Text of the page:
What about the strength of printed metal?

Discussion in 'Technologies and Hardware' started by mmhajvth, Aug 22, 2009.

  1. mmhajvth
    mmhajvth New Member
    Hi everybody.

    I would like to know more about the force that metal printed objects can handle.
    Are the objects printed in metal as strong as the same products printed in WSF?
    Or is it a little stronger than the same product printed in WSF?
    Or is a metal printed product as strong as a regular/original metal product with the same shape?

    Already thanks for your reactions,

    With kind regards,

  2. virtox
    virtox Active Member Moderator
  3. WiKKiDWidgets
    WiKKiDWidgets New Member
    Curiously, it's as strong as steel...
  4. Tommy_2Tall
    Tommy_2Tall New Member
  5. mmhajvth
    mmhajvth New Member
    Thank you all for this information.

    I was indeed not familiar with the blog article.

    But I think is hard to believe that a steel product blurred out of a printer head is stronger than several types of structural steel. As specially when you consider that structural steel is made in a huge industrial foundry with temperatures up to 2200-2400 °C

    Would one of you like to tell me more about how it is possible to get such powerful steel out of a printer.

    The reason that I ask all this, is not only because it is making me more and more fascinated, but also because of this little design I made. (check the attachment if you like)

    It’s an overhead wire portal for Dutch railroads.
    For now is its to detailed to be printed, I’m afraid. But when it is so far that higher resolutions can be printed in this stainless steel, I will definitely try to get this, and “its brothers and sisters” printed.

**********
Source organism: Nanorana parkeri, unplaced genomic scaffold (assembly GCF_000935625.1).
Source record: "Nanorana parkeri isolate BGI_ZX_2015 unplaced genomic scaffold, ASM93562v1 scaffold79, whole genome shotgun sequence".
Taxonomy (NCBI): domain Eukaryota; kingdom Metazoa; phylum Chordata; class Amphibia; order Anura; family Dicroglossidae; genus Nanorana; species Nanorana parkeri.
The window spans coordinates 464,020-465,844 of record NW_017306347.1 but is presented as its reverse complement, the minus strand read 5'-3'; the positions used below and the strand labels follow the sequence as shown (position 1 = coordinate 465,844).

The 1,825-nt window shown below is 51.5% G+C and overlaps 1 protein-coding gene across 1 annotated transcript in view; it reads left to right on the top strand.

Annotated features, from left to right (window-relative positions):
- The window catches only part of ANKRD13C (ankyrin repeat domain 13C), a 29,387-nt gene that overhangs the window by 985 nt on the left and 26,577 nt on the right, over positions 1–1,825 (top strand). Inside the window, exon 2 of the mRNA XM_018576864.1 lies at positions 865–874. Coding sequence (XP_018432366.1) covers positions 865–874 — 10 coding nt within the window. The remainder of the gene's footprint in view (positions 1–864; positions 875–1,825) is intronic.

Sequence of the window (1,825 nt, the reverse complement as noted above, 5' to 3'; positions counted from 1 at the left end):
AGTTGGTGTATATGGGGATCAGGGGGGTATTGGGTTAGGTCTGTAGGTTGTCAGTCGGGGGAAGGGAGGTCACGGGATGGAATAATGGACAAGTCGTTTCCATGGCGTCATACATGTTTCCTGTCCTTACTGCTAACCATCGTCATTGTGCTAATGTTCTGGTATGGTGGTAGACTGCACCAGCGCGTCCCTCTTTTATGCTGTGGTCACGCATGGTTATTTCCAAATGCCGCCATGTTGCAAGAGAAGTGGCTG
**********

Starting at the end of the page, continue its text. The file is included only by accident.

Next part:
The only thing is: When printed and in use, they will face a lot of pulling force from the wires. And it may not snap or break.

    Already thanks a lot for the information,

    With kind regards,


    Attached Files:

    Last edited: Aug 28, 2009
  6. GlenG
    GlenG New Member
    I believe you are justified in questioning the strength data of this S.S. print media.
    This material is very unlike any cast or forged material. It is a composite consisting of stainless steel AND bronze. Under a microscope it looks more like concrete than steel.
    Part of the problem in determining actual rather than theoretical strength, yield, elongation and hardness is that it is made up of these two dissimilar metals. In a printed part the components exist together as separate grains, and NOT as an alloy. This makes engineering data very difficult to accurately access when compared to a relatively homogeneous material like steel. If you, or anyone else is considering producing parts, where a part failure could have life threatening consequences, a lot of real world testing must be done before putting a part into service.

    -Glen G.